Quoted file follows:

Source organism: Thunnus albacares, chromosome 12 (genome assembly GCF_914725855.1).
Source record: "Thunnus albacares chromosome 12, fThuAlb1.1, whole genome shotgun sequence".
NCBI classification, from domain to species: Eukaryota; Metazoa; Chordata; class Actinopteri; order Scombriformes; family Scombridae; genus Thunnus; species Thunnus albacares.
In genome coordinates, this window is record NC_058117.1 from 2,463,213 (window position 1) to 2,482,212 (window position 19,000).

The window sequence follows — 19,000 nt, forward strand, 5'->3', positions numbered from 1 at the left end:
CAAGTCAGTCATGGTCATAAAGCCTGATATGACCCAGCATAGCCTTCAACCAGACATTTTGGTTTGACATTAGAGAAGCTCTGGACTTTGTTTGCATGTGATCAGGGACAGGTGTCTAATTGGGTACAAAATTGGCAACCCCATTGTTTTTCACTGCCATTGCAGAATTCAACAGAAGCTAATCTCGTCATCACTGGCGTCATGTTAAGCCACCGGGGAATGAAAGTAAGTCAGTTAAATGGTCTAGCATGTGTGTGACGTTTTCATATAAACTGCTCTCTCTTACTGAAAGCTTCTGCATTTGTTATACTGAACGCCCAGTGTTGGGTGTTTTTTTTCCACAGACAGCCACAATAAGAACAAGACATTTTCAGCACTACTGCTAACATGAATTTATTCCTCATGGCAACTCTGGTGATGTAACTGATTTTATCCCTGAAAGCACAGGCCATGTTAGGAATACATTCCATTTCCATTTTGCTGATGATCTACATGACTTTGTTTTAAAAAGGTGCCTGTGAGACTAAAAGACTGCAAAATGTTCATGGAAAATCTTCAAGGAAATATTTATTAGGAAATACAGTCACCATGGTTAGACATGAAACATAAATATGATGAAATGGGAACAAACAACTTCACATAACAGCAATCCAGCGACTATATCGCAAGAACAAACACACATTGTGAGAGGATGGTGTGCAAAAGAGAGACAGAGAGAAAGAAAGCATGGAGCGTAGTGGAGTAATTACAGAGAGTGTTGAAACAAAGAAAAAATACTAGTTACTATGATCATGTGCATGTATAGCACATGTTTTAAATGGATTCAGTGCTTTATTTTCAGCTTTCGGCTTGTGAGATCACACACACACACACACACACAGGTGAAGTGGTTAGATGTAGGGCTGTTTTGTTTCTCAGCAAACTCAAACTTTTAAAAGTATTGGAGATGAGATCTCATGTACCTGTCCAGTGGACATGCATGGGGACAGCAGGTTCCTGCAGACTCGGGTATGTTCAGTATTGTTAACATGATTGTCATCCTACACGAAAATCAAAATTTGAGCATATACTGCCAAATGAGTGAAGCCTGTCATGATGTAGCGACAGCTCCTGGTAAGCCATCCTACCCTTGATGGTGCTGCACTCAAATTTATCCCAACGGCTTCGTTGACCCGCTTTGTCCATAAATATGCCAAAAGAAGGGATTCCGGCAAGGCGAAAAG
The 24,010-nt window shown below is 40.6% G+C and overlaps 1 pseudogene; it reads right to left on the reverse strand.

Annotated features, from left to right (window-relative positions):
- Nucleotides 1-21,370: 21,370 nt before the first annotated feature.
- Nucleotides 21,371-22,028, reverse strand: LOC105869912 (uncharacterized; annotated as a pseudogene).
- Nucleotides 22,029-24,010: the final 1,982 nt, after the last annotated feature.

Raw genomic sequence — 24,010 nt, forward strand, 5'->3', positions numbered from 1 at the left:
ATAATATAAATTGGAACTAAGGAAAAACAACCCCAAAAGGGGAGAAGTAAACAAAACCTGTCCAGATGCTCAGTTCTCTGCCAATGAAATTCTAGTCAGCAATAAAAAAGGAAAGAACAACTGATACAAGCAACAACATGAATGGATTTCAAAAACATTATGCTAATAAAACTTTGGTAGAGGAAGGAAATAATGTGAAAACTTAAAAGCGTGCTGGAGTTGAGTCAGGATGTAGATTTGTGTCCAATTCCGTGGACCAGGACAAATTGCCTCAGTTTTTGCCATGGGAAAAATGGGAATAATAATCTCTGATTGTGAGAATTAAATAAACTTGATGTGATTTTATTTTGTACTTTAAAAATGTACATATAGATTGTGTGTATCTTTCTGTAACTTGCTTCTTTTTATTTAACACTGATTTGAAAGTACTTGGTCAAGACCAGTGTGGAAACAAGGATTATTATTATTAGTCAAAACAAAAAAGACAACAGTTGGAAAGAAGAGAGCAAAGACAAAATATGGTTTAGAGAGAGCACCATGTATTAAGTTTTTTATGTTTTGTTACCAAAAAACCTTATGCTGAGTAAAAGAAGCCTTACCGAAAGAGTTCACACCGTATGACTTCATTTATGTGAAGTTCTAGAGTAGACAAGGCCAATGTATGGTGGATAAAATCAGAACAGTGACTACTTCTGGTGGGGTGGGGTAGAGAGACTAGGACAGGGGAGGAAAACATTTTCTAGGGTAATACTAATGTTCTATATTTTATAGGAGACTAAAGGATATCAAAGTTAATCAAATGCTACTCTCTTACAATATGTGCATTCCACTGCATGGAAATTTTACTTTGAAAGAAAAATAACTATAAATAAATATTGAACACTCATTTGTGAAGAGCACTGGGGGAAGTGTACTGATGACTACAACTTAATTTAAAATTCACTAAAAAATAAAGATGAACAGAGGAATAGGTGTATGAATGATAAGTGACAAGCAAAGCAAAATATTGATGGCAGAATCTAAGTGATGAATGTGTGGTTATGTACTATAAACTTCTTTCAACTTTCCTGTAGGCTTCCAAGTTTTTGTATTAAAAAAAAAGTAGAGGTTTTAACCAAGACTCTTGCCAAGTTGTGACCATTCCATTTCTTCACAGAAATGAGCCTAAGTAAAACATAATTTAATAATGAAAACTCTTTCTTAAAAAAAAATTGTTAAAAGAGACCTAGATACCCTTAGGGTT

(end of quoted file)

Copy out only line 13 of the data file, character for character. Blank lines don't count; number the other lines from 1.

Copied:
ATAATATAAATTGGAACTAAGGAAAAACAACCCCAAAAGGGGAGAAGTAAACAAAACCTGTCCAGATGCTCAGTTCTCTGCCAATGAAATTCTAGTCAGCAATAAAAAAGGAAAGAACAACTGATACAAGCAACAACATGAATGGATTTCAAAAACATTATGCTAATAAAACTTTGGTAGAGGAAGGAAATAATGTGAAAACTTAAAAGCGTGCTGGAGTTGAGTCAGGATGTAGATTTGTGTCCAATTCCGTGGACCAGGACAAATTGCCTCAGTTTTTGCCATGGGAAAAATGGGAATAATAATCTCTGATTGTGAGAATTAAATAAACTTGATGTGATTTTATTTTGTACTTTAAAAATGTACATATAGATTGTGTGTATCTTTCTGTAACTTGCTTCTTTTTATTTAACACTGATTTGAAAGTACTTGGTCAAGACCAGTGTGGAAACAAGGATTATTATTATTAGTCAAAACAAAAAAGACAACAGTTGGAAAGAAGAGAGCAAAGACAAAATATGGTTTAGAGAGAGCACCATGTATTAAGTTTTTTATGTTTTGTTACCAAAAAACCTTATGCTGAGTAAAAGAAGCCTTACCGAAAGAGTTCACACCGTATGACTTCATTTATGTGAAGTTCTAGAGTAGACAAGGCCAATGTATGGTGGATAAAATCAGAACAGTGACTACTTCTGGTGGGGTGGGGTAGAGAGACTAGGACAGGGGAGGAAAACATTTTCTAGGGTAATACTAATGTTCTATATTTTATAGGAGACTAAAGGATATCAAAGTTAATCAAATGCTACTCTCTTACAATATGTGCATTCCACTGCATGGAAATTTTACTTTGAAAGAAAAATAACTATAAATAAATATTGAACACTCATTTGTGAAGAGCACTGGGGGAAGTGTACTGATGACTACAACTTAATTTAAAATTCACTAAAAAATAAAGATGAACAGAGGAATAGGTGTATGAATGATAAGTGACAAGCAAAGCAAAATATTGATGGCAGAATCTAAGTGATGAATGTGTGGTTATGTACTATAAACTTCTTTCAACTTTCCTGTAGGCTTCCAAGTTTTTGTATTAAAAAAAAAGTAGAGGTTTTAACCAAGACTCTTGCCAAGTTGTGACCATTCCATTTCTTCACAGAAATGAGCCTAAGTAAAACATAATTTAATAATGAAAACTCTTTCTTAAAAAAAAATTGTTAAAAGAGACCTAGATACCCTTAGGGTT